The history of the Island of Elba starts during prehistory


It can talk about prehistoric inhabitant, iron mines, Etrurian and Roman, pirates and bloody battles to rule this small but important territory.

It’s hard to find another strip of land in the middle of the sea in a position to tell as much an interesting and troubled history.

By analysing more recent events, it’s clear that the destiny of this island has always been determined by two factors: its strategic position and its wealth in subsoil minerals. Due to these characteristics, it has often been a conquest land for the many powers along the Mediterranean coasts.

To the Etrurian, it has been an inexhaustible source of richness, and in particular the Elban iron contributed to the prosperity of this people. The Roman as well appreciated the island for its iron, but also for its mud baths; as a matter of fact, the ruins of two great patritian villas have been found and one of them is situated by the thermal dock.

During the Medieval age the island underwent the domination from Pisa, still testified by some important and picturesque defensive constructions, which prove how important it was to dominate this territory. Later on the Appiani Seigniory ruled the island; it was Cosimo de’ Medici who wanted the costruction of his Cosmopoli (nowadays Portoferraio) on the ruins of the Roman Fabricia. It was also him that made the powerful defensive walls build which saved the island from the many piratical attacks.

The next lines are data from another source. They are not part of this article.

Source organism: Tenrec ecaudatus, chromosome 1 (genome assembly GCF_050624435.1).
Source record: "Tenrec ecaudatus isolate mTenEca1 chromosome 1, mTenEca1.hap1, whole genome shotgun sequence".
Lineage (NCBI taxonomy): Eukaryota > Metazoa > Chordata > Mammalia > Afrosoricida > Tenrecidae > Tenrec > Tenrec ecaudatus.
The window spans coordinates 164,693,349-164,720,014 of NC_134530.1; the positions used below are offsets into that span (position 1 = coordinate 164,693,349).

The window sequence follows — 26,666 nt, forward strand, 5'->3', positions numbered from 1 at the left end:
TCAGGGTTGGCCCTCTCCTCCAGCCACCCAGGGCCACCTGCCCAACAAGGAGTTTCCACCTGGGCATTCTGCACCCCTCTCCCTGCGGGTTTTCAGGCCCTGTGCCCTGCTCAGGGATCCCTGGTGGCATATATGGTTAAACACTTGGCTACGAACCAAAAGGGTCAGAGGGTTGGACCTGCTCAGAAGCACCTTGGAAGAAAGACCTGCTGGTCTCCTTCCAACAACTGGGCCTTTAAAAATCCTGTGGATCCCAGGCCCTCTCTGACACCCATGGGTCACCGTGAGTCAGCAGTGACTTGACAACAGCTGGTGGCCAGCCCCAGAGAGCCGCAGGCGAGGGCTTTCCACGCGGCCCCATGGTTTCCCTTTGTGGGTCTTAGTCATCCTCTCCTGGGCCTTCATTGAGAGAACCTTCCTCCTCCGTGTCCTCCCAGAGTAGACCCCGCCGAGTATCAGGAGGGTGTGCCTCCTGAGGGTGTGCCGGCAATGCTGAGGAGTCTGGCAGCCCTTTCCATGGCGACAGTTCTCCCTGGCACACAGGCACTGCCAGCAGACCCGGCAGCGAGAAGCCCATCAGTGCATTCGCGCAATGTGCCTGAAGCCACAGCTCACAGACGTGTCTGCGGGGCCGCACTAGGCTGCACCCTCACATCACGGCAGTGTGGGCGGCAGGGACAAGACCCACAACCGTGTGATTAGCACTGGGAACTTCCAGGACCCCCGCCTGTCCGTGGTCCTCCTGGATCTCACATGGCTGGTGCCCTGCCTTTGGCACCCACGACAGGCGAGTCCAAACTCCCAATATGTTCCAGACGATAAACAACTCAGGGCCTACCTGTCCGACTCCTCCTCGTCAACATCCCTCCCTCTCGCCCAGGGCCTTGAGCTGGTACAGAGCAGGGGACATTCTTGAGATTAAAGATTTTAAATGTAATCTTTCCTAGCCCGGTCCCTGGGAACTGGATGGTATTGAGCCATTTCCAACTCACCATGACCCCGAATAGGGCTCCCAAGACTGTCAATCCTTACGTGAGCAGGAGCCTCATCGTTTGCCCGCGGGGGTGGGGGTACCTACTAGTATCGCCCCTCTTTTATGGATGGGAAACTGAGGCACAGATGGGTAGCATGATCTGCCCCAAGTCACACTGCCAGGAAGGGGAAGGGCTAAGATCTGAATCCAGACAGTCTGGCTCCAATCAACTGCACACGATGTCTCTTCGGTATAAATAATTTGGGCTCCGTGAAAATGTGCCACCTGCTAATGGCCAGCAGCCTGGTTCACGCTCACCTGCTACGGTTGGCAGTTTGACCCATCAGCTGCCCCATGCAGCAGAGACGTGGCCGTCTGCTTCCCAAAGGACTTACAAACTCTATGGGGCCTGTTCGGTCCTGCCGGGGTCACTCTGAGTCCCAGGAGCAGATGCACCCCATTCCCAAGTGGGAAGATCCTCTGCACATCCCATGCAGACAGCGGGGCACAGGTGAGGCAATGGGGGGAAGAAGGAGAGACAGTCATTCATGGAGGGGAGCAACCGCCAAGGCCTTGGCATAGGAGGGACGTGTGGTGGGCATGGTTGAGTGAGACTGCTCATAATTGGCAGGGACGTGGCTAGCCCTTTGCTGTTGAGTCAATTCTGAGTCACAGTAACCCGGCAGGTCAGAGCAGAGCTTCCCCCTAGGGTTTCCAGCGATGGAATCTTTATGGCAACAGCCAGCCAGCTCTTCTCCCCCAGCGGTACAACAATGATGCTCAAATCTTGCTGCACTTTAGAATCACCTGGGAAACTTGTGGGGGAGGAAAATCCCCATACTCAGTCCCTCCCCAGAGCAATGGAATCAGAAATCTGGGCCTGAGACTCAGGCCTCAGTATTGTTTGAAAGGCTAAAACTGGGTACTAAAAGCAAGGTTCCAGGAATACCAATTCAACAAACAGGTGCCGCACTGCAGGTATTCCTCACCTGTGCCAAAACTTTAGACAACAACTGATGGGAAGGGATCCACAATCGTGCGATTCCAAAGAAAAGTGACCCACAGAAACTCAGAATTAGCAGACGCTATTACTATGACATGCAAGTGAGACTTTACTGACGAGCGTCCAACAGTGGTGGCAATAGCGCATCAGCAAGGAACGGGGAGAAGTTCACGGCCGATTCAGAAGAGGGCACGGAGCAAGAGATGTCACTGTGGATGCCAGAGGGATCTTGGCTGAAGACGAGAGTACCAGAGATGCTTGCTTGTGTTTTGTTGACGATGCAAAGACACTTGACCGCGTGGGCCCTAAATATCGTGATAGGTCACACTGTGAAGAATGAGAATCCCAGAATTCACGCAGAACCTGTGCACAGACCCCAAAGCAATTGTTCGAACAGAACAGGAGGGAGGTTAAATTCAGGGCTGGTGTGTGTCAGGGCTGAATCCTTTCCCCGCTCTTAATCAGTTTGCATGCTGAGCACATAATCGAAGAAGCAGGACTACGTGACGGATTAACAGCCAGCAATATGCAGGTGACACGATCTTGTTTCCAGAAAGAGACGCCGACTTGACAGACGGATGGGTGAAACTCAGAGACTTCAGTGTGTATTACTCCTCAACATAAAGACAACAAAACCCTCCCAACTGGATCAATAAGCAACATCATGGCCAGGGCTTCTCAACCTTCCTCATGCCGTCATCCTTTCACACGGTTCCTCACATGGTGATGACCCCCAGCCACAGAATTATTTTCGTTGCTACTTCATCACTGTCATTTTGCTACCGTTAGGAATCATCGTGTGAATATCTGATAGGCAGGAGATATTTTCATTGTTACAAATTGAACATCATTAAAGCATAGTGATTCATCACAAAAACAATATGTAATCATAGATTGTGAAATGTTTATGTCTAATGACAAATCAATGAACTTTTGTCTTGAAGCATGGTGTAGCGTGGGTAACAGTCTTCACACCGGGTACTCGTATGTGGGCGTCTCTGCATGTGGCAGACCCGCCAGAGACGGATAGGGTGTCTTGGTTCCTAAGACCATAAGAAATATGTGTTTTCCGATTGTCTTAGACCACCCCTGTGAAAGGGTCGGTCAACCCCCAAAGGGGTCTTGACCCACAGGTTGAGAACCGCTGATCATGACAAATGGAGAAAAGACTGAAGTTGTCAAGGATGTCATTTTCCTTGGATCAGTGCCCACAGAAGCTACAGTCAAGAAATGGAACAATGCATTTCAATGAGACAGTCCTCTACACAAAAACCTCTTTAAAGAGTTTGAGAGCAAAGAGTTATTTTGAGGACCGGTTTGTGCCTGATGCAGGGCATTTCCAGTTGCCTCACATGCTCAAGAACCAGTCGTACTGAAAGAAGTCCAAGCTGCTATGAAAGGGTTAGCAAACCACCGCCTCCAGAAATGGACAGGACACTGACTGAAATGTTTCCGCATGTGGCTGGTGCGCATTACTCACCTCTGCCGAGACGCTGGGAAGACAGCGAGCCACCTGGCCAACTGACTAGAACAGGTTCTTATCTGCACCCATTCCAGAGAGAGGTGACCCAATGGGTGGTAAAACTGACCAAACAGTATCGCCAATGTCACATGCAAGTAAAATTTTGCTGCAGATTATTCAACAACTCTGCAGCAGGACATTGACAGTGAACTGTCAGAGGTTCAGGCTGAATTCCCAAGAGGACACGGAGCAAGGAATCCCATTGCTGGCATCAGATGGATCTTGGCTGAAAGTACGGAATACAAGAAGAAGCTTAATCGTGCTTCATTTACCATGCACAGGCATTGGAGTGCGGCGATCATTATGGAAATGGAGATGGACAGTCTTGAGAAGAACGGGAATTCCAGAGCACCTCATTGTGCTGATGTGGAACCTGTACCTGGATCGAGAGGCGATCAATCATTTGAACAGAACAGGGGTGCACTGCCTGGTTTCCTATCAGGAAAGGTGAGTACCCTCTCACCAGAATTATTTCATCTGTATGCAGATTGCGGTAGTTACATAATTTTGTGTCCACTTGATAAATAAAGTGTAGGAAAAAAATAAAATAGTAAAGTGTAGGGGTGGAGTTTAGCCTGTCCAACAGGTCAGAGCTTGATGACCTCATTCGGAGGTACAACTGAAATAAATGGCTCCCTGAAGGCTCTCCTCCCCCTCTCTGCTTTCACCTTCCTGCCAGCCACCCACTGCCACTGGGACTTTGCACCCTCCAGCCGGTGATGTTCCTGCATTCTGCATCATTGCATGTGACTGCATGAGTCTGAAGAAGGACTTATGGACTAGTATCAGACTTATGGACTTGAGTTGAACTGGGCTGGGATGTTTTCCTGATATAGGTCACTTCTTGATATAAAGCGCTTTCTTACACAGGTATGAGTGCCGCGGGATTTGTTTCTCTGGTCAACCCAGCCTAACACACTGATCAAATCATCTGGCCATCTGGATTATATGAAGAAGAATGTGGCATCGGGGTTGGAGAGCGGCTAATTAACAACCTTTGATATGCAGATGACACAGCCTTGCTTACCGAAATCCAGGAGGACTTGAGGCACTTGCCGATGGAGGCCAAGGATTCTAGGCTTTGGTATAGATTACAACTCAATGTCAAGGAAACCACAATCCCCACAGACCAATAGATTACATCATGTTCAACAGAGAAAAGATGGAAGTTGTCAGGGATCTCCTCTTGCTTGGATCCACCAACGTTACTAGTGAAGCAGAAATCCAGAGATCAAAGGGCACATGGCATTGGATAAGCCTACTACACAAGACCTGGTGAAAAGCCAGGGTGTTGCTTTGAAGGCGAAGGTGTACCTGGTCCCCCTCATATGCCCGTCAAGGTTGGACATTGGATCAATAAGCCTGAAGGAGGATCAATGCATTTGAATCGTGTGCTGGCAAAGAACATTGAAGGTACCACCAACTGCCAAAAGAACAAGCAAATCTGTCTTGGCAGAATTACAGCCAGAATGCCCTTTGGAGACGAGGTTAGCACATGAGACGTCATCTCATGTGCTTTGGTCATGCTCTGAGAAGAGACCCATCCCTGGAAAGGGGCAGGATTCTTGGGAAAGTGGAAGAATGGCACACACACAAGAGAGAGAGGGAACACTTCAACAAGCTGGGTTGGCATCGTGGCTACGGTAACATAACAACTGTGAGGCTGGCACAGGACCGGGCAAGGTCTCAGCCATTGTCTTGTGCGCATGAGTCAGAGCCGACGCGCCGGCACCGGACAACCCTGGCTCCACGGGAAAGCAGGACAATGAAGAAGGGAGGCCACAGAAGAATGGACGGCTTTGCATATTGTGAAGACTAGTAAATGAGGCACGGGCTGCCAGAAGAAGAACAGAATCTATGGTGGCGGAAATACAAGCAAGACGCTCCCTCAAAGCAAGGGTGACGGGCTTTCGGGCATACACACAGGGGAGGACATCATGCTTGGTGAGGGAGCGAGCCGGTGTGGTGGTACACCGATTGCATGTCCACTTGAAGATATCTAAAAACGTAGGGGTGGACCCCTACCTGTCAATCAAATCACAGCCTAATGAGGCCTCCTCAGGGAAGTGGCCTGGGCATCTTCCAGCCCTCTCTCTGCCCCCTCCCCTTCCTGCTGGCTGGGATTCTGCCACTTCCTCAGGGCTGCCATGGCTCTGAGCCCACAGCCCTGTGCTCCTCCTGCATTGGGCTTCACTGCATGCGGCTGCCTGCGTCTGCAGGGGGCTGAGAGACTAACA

The Spanish settled in Porto Azzurro and they too contributed to the defence of the island by erecting an impressive construction: the fortress of San Giacomo which still overlooks the village, even if transformed into a jail.

The English too were interested in the domination of this territory, as were the German and the French. Indeed they faced one another with both diplomacy and arms to gain control.

Up to more recent ages, the period which actually made this island famous all over the world was the ten-month Napoleonic exile; the French general remained on the island before the hundred-day adventure.

Napoleon left his significant mark in this tiny realm of his (he was sovereign of the island and not simply a prisoner, as he was in Sant’Elena).

Elba is rich in memories of its glorious past: from archaeological finds and military constructions, to the Napoleonic mansions and the many discoveries, either in the sea or along the coasts, of the ships carrying the Elban wine to the most important ports of the Mediterranean area. The island offers then interesting subjects to be studied, not only for archaeologists and historians, but also for all those who love prying into the vestiges of the past.